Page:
I’ve never been a big fan of cookie-cutter, chain restaurants/shops (except in a pinch), so I am always excited to find a unique, locally-owned spot to spend my pennies (or pesos in this case). God knows there are zillions of non-chain options in Mexico City, but here are a few of the more amusing selections I’ve come across recently.
1) Itten Deco, Galileo 41B in Polanco, between Masaryk & Emilio Castelar
Their website is a bit sketch (i.e. half of the links appear to be decorative/ nonfunctional) so I couldn’t get too much background info from there, but the salesgirl told me the owner is a architect who does her own designs in acryllic + a variety of other materials. The main floor is primarily accessories & jewelry– placemats, coasters, bracelets, necklaces, earrings, etc. Upstairs, there are a some furniture pieces, pillows, other house decor, & some neat photos-on-canvas of Mexico scenes.
Don’t get so distracted by the wall hangings upstairs that you nail your shin on a near-invisible clear coffee table, as my mom will attest. 😉 Great spot for a unique, reasonably-priced gift; I loved the colored acrylic coasters that are a jumble of letters or numbers. You can find a pic of the exterior here.
Their website is also a bit worthless, but at least it has wee maps. Artefacto has primarily housewares & accessories, their website claims “ethnic-contemporary”. Prices are a bit spendier at this spot (i.e. $38k-$41k pesos for a very pretty couch), but there are smaller accessories (i.e pillows, stuffed animals, lots of stuff made of a beige-y onyx or marble stone that I love) that aren’t *too* crazy. If nothing else, it is fun to look/covet.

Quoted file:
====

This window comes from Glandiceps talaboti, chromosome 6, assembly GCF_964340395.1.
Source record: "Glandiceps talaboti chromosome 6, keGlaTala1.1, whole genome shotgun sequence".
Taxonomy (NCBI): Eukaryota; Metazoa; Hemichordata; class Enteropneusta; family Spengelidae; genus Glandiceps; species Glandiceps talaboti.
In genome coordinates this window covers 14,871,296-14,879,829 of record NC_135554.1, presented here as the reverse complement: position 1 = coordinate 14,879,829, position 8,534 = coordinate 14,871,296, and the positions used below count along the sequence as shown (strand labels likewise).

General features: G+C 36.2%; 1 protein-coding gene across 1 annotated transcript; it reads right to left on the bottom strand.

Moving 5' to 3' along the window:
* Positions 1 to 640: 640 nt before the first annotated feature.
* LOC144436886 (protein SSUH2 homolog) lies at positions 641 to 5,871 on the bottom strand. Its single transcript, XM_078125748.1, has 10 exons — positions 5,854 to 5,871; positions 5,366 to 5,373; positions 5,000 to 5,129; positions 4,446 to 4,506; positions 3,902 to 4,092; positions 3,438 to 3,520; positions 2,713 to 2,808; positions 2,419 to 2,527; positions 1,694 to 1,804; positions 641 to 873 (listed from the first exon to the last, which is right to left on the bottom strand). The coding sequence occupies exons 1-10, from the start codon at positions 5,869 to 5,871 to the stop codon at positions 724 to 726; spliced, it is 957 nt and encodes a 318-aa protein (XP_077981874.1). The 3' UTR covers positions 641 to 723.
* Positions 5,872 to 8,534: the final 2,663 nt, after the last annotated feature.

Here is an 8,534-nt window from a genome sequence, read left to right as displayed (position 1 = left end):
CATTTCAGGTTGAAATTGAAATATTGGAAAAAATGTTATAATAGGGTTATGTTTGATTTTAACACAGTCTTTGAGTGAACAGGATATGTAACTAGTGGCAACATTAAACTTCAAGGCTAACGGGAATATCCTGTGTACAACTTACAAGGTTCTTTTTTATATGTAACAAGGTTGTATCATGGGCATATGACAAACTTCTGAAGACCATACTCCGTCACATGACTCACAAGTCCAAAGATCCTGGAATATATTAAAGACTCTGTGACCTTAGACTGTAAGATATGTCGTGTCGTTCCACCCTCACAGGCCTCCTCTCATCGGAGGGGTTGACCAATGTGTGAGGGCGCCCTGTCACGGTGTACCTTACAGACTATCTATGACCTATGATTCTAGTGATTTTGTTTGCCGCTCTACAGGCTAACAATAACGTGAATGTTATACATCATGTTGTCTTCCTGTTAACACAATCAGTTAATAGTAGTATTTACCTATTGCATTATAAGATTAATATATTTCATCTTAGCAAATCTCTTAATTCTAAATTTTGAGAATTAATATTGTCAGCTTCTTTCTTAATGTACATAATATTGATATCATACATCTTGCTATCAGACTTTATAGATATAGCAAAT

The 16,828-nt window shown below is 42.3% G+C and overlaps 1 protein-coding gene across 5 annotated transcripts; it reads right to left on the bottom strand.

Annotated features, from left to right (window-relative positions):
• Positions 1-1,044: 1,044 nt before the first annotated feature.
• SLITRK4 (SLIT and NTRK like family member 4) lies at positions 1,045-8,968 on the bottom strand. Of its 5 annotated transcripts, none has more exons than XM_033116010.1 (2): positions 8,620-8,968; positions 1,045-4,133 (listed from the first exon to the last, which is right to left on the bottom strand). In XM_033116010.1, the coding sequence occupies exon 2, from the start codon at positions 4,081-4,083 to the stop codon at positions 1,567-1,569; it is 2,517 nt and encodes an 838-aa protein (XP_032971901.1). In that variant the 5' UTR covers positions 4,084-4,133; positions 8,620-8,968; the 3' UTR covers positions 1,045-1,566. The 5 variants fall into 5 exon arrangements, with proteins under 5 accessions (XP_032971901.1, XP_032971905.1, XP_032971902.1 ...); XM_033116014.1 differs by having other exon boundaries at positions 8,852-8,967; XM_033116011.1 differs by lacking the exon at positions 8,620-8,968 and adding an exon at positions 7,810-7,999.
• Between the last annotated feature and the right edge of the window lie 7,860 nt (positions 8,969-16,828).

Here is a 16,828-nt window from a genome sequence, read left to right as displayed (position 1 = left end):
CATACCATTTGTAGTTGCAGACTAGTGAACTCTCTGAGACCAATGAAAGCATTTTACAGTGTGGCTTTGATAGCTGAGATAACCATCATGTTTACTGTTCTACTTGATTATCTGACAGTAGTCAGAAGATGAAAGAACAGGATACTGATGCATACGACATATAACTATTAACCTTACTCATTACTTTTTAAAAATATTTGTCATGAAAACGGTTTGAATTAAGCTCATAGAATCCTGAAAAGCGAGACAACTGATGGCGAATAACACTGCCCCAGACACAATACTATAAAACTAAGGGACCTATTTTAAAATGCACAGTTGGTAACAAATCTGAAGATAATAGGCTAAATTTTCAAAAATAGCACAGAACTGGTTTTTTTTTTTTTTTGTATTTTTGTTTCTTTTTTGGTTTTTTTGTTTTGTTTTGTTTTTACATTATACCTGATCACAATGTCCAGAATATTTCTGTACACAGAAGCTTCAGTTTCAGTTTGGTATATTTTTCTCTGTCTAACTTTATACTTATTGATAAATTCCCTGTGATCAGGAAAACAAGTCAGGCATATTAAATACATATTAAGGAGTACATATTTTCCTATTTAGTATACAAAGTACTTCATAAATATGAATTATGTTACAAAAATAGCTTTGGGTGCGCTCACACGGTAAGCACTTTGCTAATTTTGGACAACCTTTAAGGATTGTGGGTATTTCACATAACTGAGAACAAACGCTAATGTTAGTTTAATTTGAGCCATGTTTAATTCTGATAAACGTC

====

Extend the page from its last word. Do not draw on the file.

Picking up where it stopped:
3) Maison Belen, Galileo 31 in Polanco at the corner of Emilio Castelar.
This cute little brekkie/lunch spot was opened just a couple months ago by a Cordon Bleu culinary school grad. The decor is the cutest ever, and they have gorgeous desserts (as well as tasty lunch entrees & sammies). I think this would be the perfect spot for a small baby or bridal shower– there is only 1 table inside, but it is surrounded by a sweet pink couch & crazily-upholstered chairs that seem to scream “girly celebration”. (The other tables are outside but under an awning & protected by plastic-y walls if it’s windy.) Stop by for a tasty capuccino or a light lunch (or what you think will be a light lunch until you realize you HAVE to eat dessert too).
4) El Encrucijada, Atlixco 168 in Condesa, between Alfonso Reyes & Campeche
This tiny wine bar is hidden on a residential-y street in Condesa. There about 5 seats at the bar, 5 seats looking out onto the street via an open-window bar built into the wall, and a handful of small bar-height tables. I’m a fan because they have a good selection of a variety of wines at a variety of price points, impressively starting at $120 pesos for an Argentine red (though suspiciously that wasn’t in stock last time we visited…conspiracy??). 😉 There is some kind of regulation in DF regarding certain places that serve booze require you to order food w/your drink, so your group has to order *something* small to eat along with your wine. Ok, twist my arm. They have tapas-esque piles of meats, cheese & olives, as well as bread slices with a variety of tasting toppings (i.e. olive tapenade- my fav).
This is definitely not a see-and-be-seen kinda place, but more of a great hole-in-the-wall to go with a small group or for a drink before dinner (and not drop $100 pesos on a fancy cocktail elsewhere in Condesa!) El Encrucijada is open from 6PM everyday but Sunday, until midnight M-W, 1AM on Thurs, and 2AM on the weekend. Website is again fairly worthless (a theme here), but see a few blurry pics below that I tried to snap all subtle-like w/o a flash.
These are just a few of the more niche-y, small fun (and fresa-ish) spots I’ve tracked down so far. Any chilangos have other amusing insider tips they’d be willing to share??